Next generation sequencing (NGS) allows for the comprehensive genetic analysis of familial neurodegenerative syndromes, as seen in FTD with parkinsonism [1]. Since the clinical picture in this case indicated an autosomal dominant inheritance form of FTD with neuropsychiatric disorder, we applied genetic analysis using targeted NGS and covering candidate genes known to cause familial forms of FTD and ALS to the proband [15]. We extracted variants within the genes of interest for further analysis, including MAPT (NM_001123066.3), GRN (NM_002087.2), FUS (NM_001170937), TARDBP (NM_007375), VCP (NM_007126) and CHMP2B (NM_014043). Abnormal GGGGCC hexanucleotide repeat expansion in the C9Orf72 (NM_018325) gene was determined by repeat-primed PCR, which was carried out as previously described [16]. Fragment length analysis and Sanger sequencing were performed using an ABI 3730xl genetic analyzer (Applied Biosystems, Foster City, CA, USA). The frequency of the identified variants in the general population were checked using the dbSNP, Exome Aggregation Consortium (ExAC), 1000 Genomes Project, and Taiwan Biobank (https://​www.​twbiobank.​org.​tw/​new_​web/​index.​php), a whole genome sequencing (WGS) database enrolling 997 Taiwanese people. The functional annotation of the variants was determined by the prediction software to obtain a prediction of pathogenicity. We considered variants potentially pathogenic if they had a minor allele frequency (MAF) < = 0.05%, or were predicted to change the amino acid sequence or the splicing junction. Mutations were defined as pathogenic if they had been previously reported in the literature as a causative variant, or if the pathogenicity was confirmed by segregation analysis.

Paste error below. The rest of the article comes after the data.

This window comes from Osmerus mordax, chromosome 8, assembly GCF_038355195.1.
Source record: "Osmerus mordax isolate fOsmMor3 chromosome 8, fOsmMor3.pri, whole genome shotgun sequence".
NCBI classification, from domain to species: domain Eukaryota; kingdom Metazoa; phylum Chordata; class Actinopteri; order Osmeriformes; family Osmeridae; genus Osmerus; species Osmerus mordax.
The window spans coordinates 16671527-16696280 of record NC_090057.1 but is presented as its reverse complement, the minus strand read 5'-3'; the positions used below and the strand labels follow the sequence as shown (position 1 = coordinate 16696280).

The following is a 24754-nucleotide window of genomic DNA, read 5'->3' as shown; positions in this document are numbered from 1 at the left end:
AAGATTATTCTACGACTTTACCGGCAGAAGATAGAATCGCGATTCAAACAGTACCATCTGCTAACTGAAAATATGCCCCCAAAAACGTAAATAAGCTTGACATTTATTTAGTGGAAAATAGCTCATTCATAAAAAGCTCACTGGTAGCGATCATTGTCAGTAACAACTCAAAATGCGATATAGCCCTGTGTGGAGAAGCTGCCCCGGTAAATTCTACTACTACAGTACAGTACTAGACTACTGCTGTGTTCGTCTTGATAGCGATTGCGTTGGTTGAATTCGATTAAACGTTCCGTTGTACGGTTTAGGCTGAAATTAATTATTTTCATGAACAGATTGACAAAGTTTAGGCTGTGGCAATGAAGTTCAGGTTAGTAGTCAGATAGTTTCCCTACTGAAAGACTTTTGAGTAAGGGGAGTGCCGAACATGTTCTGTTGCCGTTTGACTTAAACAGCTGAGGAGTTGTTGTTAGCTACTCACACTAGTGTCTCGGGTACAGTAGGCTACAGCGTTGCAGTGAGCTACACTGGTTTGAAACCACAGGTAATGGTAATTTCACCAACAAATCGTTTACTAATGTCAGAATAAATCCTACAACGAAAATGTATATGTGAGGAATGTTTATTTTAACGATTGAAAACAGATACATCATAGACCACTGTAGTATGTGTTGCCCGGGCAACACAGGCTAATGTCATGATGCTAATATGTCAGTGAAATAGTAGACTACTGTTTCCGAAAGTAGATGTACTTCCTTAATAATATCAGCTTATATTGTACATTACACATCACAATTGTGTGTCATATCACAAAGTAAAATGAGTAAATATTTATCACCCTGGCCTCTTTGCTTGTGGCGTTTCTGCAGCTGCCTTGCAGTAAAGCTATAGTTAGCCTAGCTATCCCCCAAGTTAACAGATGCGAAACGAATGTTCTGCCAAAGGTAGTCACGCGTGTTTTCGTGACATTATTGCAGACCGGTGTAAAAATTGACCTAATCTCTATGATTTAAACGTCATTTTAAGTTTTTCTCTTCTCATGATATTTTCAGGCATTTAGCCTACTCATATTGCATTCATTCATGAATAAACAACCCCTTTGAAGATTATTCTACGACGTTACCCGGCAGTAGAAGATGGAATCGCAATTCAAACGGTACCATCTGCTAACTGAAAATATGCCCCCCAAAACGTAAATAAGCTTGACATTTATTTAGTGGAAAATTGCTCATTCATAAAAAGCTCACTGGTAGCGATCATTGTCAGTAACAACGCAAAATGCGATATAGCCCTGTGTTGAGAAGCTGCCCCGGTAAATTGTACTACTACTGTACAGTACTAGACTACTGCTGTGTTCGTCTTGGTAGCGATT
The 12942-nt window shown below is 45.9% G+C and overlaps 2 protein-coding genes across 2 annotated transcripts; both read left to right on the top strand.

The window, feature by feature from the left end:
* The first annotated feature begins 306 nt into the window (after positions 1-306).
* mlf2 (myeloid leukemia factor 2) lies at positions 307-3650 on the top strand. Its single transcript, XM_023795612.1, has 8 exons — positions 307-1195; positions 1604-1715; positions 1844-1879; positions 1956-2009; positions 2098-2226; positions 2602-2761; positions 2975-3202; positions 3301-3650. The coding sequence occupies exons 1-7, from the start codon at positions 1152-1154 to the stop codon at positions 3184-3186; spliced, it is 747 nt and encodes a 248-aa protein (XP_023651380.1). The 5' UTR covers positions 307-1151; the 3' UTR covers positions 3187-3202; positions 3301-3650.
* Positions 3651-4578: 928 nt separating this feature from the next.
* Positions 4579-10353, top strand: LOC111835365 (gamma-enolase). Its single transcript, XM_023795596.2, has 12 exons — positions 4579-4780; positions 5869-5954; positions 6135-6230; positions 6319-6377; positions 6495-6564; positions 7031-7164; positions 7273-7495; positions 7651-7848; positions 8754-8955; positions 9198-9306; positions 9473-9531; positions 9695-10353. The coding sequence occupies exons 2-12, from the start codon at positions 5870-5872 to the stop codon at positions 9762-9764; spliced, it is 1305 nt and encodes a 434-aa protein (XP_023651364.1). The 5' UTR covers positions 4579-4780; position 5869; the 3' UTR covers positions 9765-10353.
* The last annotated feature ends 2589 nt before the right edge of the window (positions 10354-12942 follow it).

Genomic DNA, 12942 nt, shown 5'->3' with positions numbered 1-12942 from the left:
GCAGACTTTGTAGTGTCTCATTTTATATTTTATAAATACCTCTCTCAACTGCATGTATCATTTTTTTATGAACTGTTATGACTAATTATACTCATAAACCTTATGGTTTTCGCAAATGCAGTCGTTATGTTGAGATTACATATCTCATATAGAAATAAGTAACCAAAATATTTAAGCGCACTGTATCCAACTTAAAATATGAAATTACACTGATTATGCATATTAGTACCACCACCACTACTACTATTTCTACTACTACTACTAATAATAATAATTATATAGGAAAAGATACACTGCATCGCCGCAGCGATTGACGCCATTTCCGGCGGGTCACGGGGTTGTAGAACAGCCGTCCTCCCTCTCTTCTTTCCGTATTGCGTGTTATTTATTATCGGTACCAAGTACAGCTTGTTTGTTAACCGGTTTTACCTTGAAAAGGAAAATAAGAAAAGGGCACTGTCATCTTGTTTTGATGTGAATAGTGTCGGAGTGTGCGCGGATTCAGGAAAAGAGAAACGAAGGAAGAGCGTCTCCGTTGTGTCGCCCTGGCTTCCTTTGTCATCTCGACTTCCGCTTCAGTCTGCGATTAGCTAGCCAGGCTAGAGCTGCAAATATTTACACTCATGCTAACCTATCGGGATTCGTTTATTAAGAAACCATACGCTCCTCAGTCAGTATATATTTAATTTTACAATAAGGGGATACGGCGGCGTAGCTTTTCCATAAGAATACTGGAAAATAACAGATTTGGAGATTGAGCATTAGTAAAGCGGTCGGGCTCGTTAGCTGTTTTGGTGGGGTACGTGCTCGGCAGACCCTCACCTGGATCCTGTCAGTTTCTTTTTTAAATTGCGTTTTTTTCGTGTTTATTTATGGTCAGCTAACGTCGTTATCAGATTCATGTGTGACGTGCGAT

We identified a heterozygous missense substitution in exon 1 of the MAPT gene in this patient, c.14G > A (p.R5H) (Fig. 3). In silico, PolyPhen2 predicted that this substitution was likely damaging. This genetic variation had also been reported in previous studies as the genetic cause of two familial FTD cases, and was absent in more than 100 Japanese control subjects [12, 13, 17]. This genetic substitution co-segregated with the disease phenotype in the patient’s family (Fig. 2) and is a rare variant in both the general and the Taiwanese populations, found in less than 1/10000 in the ExAC and absent from the WGS database of the Taiwan Biobank. This study was approved by the institutional ethics committee of National Taiwan University Hospital, and written informed consent was obtained from all subjects from whom blood samples were obtained for genetic testing.